Roy Rogers has known the joy of a good wife, a happy family, and a wonderful career as King of the Cowboys. He also owned a horse named Trigger, the most famous movie animal of all time, and Roy loved Trigger as much as any man can love a horse.
“His sire was a racehorse,” Roy told David Rothel, author of The Singing Cowboys, “and his dam was a cold blooded palomino. He took the color, white mane, and tail from his mother and the stamina, speed and conformation from the thoroughbred side.”
His original owner, the Hudkins Stables, named him Golden Cloud, and he had a small role as a youngster in The Adventures of Robin Hood (1938), in which Olivia de Havilland rides him sidesaddle through Sherwood Forest. Later that year, when Republic Studios decided to feature Roy Rogers in a series of Westerns, they had several horses brought around for Roy to try. When he mounted Trigger it was love at first whinny.
The magnificent California sorrel (an earlier name for palomino) was featured in Roy Roger’s first starring movie, Under Western Stars, in 1938; but before the picture was completed, Roy’s first sidekick, Smiley Burnetter, suggested the new name- Trigger- because the horse was just that quick. Two movies later, Roy decided he like the animal so much he bought him, paying twenty-five hundred dollars. Trigger became the co-star of every one of the 87 movies and 101 TV shows that Roy Rogers made.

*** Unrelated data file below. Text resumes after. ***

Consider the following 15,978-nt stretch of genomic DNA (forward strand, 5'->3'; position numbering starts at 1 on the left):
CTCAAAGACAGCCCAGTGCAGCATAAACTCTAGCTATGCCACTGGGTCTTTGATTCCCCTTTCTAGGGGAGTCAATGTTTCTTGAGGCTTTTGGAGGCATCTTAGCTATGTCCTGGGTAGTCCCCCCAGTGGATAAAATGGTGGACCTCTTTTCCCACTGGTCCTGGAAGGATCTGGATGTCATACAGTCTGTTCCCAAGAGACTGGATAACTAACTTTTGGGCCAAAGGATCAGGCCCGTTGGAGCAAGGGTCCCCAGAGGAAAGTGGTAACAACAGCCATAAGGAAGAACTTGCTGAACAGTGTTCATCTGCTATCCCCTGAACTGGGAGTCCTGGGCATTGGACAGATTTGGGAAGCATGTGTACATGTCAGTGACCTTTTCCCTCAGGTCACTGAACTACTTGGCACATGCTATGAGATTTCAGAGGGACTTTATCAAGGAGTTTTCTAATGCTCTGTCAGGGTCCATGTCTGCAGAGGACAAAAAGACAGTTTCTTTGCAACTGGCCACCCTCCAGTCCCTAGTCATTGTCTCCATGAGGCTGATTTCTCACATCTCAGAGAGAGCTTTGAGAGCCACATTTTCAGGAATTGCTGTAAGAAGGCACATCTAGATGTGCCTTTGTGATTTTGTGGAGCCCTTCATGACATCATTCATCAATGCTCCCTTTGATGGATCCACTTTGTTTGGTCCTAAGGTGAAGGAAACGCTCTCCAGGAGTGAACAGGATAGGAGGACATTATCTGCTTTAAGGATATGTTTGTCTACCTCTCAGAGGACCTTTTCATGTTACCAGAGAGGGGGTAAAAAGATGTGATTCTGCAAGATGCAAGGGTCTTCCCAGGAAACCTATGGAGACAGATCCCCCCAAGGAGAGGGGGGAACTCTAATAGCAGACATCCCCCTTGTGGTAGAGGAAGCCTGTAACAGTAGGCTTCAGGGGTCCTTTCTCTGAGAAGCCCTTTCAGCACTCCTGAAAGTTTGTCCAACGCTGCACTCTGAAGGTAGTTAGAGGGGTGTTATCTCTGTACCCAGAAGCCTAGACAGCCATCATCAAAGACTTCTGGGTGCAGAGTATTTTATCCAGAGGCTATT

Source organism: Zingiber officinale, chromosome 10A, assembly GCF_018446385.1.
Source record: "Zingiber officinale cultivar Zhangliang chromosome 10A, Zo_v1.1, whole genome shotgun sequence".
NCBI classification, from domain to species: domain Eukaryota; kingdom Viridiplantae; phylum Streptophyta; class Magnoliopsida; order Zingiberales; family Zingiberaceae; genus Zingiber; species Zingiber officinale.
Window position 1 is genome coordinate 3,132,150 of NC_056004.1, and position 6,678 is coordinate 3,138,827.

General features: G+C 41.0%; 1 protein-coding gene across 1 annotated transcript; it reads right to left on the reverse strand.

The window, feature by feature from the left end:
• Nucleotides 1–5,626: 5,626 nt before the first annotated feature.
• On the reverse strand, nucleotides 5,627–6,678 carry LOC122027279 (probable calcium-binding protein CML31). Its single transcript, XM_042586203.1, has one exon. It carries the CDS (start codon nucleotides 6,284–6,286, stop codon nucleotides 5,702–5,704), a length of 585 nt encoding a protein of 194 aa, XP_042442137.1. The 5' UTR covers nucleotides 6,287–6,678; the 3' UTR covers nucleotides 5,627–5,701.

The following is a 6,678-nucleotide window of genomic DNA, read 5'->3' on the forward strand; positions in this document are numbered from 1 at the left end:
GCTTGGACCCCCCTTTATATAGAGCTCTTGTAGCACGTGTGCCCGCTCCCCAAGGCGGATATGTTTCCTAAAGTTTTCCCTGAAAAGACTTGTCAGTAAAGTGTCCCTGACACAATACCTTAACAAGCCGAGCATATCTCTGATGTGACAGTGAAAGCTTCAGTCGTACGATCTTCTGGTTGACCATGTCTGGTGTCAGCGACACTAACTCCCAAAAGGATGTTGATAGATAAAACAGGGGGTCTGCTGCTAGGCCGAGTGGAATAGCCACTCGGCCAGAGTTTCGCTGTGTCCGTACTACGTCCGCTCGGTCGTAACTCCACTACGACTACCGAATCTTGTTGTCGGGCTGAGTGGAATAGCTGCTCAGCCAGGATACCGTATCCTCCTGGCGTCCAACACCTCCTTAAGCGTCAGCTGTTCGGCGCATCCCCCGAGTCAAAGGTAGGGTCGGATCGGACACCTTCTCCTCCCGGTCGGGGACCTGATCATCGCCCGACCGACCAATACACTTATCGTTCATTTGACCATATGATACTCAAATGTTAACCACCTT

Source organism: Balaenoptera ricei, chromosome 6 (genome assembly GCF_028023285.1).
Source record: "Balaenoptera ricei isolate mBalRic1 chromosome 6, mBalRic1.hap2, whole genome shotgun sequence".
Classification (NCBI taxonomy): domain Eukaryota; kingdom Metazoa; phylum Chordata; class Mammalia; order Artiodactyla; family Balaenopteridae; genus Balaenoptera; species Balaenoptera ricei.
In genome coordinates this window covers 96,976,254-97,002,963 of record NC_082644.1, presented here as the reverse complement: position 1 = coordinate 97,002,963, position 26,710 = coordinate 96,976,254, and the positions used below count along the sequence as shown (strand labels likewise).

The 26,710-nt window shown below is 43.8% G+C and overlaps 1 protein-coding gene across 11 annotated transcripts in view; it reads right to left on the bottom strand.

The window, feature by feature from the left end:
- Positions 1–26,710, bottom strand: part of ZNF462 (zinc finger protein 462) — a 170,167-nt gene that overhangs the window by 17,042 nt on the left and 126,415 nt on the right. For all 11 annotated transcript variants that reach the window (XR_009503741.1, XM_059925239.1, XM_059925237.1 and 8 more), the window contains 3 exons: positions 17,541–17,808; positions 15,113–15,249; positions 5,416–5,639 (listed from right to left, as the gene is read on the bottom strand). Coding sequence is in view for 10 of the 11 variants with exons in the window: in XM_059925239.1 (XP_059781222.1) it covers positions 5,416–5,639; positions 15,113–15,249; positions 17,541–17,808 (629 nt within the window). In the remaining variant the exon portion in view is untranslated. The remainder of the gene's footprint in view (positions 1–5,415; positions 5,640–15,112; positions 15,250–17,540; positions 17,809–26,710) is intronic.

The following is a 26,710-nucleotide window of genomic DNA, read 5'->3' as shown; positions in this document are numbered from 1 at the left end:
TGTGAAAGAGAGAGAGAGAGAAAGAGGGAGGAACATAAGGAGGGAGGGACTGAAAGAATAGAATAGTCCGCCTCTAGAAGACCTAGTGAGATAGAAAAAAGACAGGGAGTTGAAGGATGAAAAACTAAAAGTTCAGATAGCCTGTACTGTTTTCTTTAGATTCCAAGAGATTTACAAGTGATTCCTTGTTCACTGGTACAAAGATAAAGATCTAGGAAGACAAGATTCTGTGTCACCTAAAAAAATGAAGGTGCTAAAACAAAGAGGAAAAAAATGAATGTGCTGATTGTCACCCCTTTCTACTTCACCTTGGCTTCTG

Trigger was such a natural performer that sometimes he stole the show from Roy, who was known on occasion to curse his mount as “a ham instead of a horse.” In a story about the two of them in Life magazine in 1943, H. Allen Smith wrote that “the horse has been known to yawn or go into a little dance step at the very moment when the audience is supposed to be giving its undivided attention to Roy. After one such experience at the Earle Theater in Washington, Roy came offstage cussing and in his dressing room announced, ‘I’m gonna shoot that so-and-so horse right between the eyes.’ ”
Trigger had his own fan club with over a million human members. He traveled in an air-conditioned, cork-lined trailer and wore a fifty-thousand dollar silver saddle studded with a thousand rubies. He put his two front hoof prints in cement outside of Grauman’s Chinese Theater and once had a birthday party in the grand ballroom of New York’s Hotel Astor. The press relished printing stories that his contract called for at least three close-ups per film. (Trigger frequently did get close-ups and billing equal to Roy’s, but he actually worked without a contract.) He was publicized as “The Smartest Horse in the Movies,” and his talents included the following feats of skill: